“Free the Judiciary from Financial Bondage,” CJN Ibrahim Tanko Cries Out.


By Frank Ajufo in Abuja
The Chief Justice of Nigeria, (CJN) Justice Ibrahim Tanko has lamented the paucity of funding of the Nigerian judicial sector.
Justice Tanko stated this at the special session of the Supreme Court to mark the commencement of the 2019/2020 legal year & swearing in of newly conferred Senior Advocates of Nigeria (SANs).
The CJN stressed that the continuous dependence of the judiciary on the Executive arm of government for its finances is negatively impacting on the independence of the judiciary in Nigeria.
“…when we assess the Judiciary from the financial perspective, how free can we say we are? Annual budget of the Judiciary is still a far cry from what it ought to be. The figure is either stagnated for a long period or it goes on a progressive decline.
“The only thing I can do at this juncture is to plead with all concerned to let us enjoy our independence holistically. If you say I am independent, but in a way, whether I like it or not, I have to go cap in hand, asking for funds to run my office, then I have completely lost my independence. It is like saying a cow is free to graze about in the meadow but at the same time, tying it firmly to a tree. Where is the freedom?”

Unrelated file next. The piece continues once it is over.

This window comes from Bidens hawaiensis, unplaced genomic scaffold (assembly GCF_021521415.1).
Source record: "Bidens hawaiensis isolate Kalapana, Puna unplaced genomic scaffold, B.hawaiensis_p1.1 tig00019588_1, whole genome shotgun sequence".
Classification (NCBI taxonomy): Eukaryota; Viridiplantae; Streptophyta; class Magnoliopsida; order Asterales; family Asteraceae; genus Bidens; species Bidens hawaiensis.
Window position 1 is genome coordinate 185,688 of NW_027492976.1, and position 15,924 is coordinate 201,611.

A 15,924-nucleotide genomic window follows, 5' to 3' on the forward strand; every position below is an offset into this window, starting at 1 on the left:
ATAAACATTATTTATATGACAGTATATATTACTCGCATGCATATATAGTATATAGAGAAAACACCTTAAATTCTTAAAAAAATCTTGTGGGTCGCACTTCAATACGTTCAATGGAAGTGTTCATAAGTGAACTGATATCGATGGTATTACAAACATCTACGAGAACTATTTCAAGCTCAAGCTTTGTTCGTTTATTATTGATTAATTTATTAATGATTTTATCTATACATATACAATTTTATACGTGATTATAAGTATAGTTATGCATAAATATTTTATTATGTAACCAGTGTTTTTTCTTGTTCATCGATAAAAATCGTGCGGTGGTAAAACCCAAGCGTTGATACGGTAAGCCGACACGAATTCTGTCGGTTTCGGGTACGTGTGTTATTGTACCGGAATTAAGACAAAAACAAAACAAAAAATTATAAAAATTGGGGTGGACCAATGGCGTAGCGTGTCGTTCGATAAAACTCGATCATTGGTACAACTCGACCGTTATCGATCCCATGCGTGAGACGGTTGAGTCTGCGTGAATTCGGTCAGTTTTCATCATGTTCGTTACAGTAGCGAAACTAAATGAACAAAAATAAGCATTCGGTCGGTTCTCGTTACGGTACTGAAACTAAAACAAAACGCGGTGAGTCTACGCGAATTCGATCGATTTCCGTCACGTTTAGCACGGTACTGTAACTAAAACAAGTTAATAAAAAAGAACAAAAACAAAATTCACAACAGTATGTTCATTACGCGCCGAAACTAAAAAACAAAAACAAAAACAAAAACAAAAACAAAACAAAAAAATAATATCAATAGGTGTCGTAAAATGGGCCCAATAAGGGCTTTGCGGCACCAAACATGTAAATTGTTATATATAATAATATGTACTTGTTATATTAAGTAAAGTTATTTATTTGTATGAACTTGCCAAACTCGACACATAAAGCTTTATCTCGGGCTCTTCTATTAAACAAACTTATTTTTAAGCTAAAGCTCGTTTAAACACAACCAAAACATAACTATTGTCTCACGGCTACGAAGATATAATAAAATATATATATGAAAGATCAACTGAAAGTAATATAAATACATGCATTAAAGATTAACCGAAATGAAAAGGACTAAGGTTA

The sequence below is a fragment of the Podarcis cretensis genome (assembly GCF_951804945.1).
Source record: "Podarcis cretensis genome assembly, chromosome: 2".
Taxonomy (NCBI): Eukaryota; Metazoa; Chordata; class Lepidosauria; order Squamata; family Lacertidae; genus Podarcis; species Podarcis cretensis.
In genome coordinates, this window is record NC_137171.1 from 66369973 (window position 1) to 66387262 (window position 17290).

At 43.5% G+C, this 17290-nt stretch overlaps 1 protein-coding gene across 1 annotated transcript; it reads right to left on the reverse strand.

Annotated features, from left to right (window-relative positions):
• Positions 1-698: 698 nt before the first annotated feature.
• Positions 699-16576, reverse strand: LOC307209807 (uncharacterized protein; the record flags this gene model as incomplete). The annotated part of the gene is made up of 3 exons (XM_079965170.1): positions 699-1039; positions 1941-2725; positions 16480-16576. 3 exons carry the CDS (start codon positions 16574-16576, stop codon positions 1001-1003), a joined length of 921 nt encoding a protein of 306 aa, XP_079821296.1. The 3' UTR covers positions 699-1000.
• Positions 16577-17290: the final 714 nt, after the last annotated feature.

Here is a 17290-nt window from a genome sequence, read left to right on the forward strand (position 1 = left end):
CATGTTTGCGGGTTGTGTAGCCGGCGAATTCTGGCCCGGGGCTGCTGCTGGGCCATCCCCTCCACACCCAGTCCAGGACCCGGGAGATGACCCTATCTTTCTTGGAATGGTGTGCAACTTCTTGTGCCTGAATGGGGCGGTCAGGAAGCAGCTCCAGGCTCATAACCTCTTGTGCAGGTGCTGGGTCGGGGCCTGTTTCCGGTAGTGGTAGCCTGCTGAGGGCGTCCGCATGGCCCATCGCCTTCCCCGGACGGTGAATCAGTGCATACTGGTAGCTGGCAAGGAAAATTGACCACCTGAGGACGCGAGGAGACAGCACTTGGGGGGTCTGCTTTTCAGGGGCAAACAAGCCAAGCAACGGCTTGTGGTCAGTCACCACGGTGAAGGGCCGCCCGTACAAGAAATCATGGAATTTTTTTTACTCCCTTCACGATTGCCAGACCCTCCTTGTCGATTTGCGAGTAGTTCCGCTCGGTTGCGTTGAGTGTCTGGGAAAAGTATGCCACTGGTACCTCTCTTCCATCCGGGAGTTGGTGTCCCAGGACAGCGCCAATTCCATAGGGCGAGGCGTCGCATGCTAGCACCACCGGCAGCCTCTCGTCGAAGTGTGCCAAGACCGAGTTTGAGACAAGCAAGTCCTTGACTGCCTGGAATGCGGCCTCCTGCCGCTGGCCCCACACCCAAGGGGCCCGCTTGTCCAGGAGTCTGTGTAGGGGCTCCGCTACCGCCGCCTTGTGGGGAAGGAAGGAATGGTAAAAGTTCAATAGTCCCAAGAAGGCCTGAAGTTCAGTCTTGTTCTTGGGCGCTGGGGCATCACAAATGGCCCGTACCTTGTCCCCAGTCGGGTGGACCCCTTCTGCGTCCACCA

He there stressed that the underfunding is to a large extent, affecting productivity, increasing frustration and deflating moral.
On the rule of law, Justice Tanko also emphasized that nobody will be allowed to flout court orders regardless of his or her position, as all binding court orders must be obeyed, as he pledged that the Judiciary under his watch will strongly uphold the tenets of the Constitution as the Supreme Law of the land.
“The rule of law which is the bastion of every democracy across the world will be strictly observed in all our dealings and we must impress it on the governments at all levels.
“All binding court orders must be obeyed; and nobody, irrespective of his or her position, will be allowed to toy with court judgements. We must collectively show the desired commitment to the full enthronement of the rule of law in the land.”
The CJN did not leave out the issue of welfare of judicial officers in the country which he described as abysmally poor and called on relevant authorities to increase salaries of judicial staffs, especially for retirees.
38 SANs were sworn in at the occasion, as the CJN reminded them that they have lost their private lives and must therefore, conduct themselves henceforth with dignity which their new positions have conferred on them.
End



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